Sunday, January 19, 2014

On the continuing process of conversion

All Christians are called to be holy. We are all called to be saints. To do that, we must be able to listen to God's call as Samuel did. We must not only hear His voice, but listen to Him. During Father's homily today, he said that we cannot do what we want to do and just assume that this is what God is calling us to do. Frequently what we are called to do is not something that immediately looks attractive to us. We must listen to Him and discern what He is calling us to do. We must become holy.

That's quite a challenge. It's impossible on our own, but through the grace of Christ in us, we can. We're given three examples in the readings today of people who accepted this call to holiness- Jesus (as prophesied in Isaiah), Paul and John the Baptist.

It's interesting to think about the time required for Paul to live out his vocation after he was called. The time between his conversion and the start of his ministry was certainly a time of profound growth and preparation for him. In other words- even when he was changed in an instant, time was required for him to truly become who he was called to be. 

I've done a lot of growing, a lot of changing in the last two years. But those changes were all written on my heart two years ago. It's taken me two years to follow through, to actually change my life. It hasn't happened in a single moment, and I'm not done growing and changing. My conversion is not complete. 

The word conversion is defined to be "the act or an instance of converting or the process of being converted". A synonym for conversion is changing. Conversion then isn't ended in a moment. It continues as we further let Christ into our lives as we offer Him more of ourselves and in turn receive more of Him. 

So for the moment, I'm stuck. I don't know what He's calling me to do. And it's a little terrifying to even consider. I was listening to a sermon on discernment and vocation today and it said that if you aren't challenged by your vocation, then it's probably not the right one. That seems about right- life doesn't get easier just because we're on the "right path". It certainly didn't get easier for John the Baptist or Paul. To be filled with joy and peace despite the troubles and struggles of life. To be certain in what you are doing. To be holy.

We sang this song at church today. It's always been one of my favorites. The music isn't fantastic. The lyrics at times are a bit over the top (I am your song... too much). And I find it to be a little stuck in time... not the timeless type of music I usually prefer. But it's a heartfelt and prayer-filled song that always moves me.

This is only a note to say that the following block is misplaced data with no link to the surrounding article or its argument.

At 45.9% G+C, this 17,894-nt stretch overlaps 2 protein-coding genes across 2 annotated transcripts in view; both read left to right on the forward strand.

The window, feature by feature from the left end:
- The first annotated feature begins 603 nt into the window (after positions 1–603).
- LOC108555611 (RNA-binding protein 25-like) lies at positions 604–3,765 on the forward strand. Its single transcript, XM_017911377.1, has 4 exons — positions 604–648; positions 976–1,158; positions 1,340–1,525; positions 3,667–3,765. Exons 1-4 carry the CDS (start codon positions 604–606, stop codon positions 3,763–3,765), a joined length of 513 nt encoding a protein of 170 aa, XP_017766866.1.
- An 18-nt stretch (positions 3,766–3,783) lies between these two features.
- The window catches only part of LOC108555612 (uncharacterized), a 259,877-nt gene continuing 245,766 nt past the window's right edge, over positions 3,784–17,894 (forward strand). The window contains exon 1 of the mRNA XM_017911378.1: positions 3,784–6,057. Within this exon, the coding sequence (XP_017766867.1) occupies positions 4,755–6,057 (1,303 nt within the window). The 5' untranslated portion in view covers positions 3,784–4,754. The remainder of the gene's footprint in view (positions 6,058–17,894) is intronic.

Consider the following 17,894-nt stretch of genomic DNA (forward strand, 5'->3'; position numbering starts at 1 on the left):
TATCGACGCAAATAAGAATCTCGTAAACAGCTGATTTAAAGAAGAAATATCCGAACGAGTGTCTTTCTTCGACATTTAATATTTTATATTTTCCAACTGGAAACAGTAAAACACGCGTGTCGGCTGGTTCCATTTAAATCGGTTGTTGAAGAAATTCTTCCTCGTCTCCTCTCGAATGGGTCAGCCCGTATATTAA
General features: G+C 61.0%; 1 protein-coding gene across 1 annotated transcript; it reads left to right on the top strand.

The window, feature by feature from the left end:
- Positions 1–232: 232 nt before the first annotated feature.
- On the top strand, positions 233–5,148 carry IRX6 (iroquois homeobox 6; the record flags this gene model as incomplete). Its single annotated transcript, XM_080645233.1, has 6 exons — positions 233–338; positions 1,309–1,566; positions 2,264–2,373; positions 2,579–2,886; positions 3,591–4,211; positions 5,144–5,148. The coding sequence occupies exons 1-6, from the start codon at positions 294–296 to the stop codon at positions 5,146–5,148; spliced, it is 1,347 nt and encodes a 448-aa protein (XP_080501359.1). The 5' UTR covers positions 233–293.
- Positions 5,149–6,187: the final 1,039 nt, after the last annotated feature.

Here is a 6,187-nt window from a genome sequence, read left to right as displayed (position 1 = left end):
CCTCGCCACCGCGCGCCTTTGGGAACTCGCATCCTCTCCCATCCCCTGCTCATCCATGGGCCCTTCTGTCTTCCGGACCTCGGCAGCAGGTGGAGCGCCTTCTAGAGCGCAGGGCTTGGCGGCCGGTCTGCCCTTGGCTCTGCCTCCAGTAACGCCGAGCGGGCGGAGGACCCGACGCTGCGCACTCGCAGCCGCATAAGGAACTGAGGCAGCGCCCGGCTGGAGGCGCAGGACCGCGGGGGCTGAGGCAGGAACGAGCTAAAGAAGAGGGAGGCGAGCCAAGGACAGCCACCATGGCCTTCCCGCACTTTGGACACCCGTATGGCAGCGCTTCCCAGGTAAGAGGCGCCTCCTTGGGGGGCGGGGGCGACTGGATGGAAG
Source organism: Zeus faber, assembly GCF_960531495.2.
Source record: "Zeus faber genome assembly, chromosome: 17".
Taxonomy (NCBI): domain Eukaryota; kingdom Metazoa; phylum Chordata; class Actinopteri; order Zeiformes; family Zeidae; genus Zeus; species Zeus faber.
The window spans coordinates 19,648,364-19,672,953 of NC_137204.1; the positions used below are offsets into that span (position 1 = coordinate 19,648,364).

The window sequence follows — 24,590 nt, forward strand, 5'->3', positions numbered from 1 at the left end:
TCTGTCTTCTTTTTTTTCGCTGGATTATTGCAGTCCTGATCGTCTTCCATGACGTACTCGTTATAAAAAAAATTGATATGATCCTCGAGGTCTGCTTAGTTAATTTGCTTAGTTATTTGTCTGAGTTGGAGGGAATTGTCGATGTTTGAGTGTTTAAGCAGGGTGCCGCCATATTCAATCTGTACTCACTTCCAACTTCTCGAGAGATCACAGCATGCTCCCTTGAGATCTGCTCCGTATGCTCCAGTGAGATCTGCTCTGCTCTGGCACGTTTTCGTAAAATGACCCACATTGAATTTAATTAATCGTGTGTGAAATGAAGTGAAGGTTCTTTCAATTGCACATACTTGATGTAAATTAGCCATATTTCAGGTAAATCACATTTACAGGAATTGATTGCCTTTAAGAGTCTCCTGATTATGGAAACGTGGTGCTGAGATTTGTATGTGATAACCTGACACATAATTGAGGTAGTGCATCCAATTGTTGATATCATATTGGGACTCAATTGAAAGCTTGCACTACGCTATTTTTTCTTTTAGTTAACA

What do you want of me, Lord? Where do you want me to serve you? Where can I sing your praises? I am your song.

Jesus, Jesus, you are my Lord. Jesus, Jesus, you are the way.

I hear you call my name, Lord, and I am moved within me. Your Spirit stirs my deepest self. Sing your songs in me.

Jesus, Jesus, you are my Lord. Jesus, Jesus, you are the way.

Above, below, and around me, before, behind, and all through me, your Spirit burns deep within me.
Fire my life with your love.

Jesus, Jesus, be the warmth of my heart. Jesus, Jesus, you are the way.

You are the light in my darkness. You are my strength when I’m weary. You give me sight when I’m blinded. Come see for me.

Jesus, Jesus, you are my Light. Jesus, Jesus, you are the way.

I am your song and servant, singing your praise like Mary. Surrendered to your Spirit, "Let it be done to me."

Jesus, Jesus, "Let it be done to me." Jesus, Jesus, you are the way.

Saturday, January 18, 2014

Two Quotes from the Church Triumphant

"To pray means to think lovingly about Jesus. Prayer is the soul’s attention that is concentrated on Jesus. The more you love Jesus, the better you pray." -- Bl. Charles de Foucauld

I read this quote on Facebook and, as simple as it is, it made me stop and think. Then I searched for an image of Blessed Charles de Foucald and found this icon. I was blown away by the message it sends. This image perfectly describes the saints. They point us to Christ. They are humble and have surrendered themselves entirely to Christ. The quote below, which I read earlier this morning on a blog and had been mulling over so perfectly describes all of the saints.

"Examine yourself to see whether you have within you a strong sense of your own self importance, or negatively, whether you have failed to realize that you are nothing. This feeling of self-importance is deeply hidden, but it controls the whole of our life. Its first demand is that everything should be as we wish it, and as soon as this is not so we complain to God and are annoyed with people." -- Saint Theophan the Recluse

It's just so amazing that we have the saints! All of them. Not just the ones who have been recognized by the church, but all of the saints in heaven. All of the saints who pray for us, and intercede for us and, through their lives encouraged others and passed on the faith. Because the saints are the church. They have built the church up, and strengthened it through their lives, and continue to strengthen it through their prayers. They are the Church Triumphant- and they shared in the cross of Christ and now glory in His Resurrection. Because God loves us that much. So much that not only does He send His Son to save us, He lets us participate in His plan for salvation. He lets us be filled with Him. Just. So. Beautiful.

Saturday, January 4, 2014

The Holy Name of Jesus

So yesterday was the feast of the Holy Name of Jesus. Apparently the feast used to be celebrated on January 1st along with the Circumcision of Jesus, but was moved to January 3rd to allow for the older celebration of Mary, Mother of God on January 1st. Both feasts seem to have good reason to be celebrated on the 1st, though it would be nice to celebrate the feast of His Holy Name on the day it was first announced. Regardless of the date of celebration, however, the feast commemorates the naming of Jesus and the salvation that comes only through His Holy Name.

Today was also First Friday, so I had the chance to go to a parish I don't get to attend as much as I would like for adoration, mass, benediction and nocturnal adoration. The church was beautifully decorated for Christmas and I couldn't help taking a few pictures of the empty church!